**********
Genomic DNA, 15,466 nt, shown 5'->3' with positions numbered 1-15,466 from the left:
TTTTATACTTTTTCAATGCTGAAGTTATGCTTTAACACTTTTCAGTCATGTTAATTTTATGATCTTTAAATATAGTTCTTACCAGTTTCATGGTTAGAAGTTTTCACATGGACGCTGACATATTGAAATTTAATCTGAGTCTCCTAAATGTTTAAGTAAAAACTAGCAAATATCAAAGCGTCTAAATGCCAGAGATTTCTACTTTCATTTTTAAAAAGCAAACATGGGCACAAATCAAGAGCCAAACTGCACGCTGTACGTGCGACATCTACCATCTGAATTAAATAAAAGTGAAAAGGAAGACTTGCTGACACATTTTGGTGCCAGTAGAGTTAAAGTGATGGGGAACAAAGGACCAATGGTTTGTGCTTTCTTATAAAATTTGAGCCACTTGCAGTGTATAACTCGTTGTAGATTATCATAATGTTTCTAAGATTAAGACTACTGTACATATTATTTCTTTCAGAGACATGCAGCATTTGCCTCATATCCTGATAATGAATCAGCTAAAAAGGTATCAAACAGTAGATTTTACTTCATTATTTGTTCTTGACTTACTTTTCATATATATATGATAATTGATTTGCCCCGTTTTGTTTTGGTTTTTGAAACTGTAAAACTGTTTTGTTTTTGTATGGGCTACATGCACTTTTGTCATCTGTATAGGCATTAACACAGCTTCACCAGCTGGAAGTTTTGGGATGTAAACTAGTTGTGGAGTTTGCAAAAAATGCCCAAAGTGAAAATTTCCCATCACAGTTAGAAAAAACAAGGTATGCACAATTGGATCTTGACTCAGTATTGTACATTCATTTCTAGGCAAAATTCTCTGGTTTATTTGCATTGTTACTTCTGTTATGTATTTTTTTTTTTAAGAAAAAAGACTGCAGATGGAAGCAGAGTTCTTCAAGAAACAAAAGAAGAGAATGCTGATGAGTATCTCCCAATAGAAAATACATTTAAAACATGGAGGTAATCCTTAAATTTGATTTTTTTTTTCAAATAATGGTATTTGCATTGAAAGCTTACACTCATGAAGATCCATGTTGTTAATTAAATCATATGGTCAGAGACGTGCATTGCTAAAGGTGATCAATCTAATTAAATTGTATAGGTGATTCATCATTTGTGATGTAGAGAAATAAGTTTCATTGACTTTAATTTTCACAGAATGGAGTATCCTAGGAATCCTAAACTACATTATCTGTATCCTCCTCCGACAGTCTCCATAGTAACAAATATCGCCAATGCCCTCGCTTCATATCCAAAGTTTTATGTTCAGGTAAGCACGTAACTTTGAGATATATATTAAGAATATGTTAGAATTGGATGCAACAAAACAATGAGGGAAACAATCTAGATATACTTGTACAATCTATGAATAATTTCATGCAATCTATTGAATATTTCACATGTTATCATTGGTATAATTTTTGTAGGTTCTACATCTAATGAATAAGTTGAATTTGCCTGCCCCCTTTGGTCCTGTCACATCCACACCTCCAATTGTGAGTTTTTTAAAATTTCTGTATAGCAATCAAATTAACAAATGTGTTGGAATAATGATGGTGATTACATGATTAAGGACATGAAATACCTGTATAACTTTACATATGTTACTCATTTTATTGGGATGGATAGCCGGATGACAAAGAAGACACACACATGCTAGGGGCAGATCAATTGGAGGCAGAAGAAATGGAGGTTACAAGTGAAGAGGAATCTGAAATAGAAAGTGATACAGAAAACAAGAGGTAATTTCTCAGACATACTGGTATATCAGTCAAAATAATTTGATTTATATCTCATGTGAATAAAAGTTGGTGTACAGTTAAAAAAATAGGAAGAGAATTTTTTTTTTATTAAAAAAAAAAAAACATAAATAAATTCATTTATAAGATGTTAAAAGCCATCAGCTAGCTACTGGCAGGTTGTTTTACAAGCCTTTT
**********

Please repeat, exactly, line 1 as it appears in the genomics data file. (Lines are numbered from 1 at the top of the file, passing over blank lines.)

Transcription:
Genomic DNA, 15,466 nt, shown 5'->3' with positions numbered 1-15,466 from the left: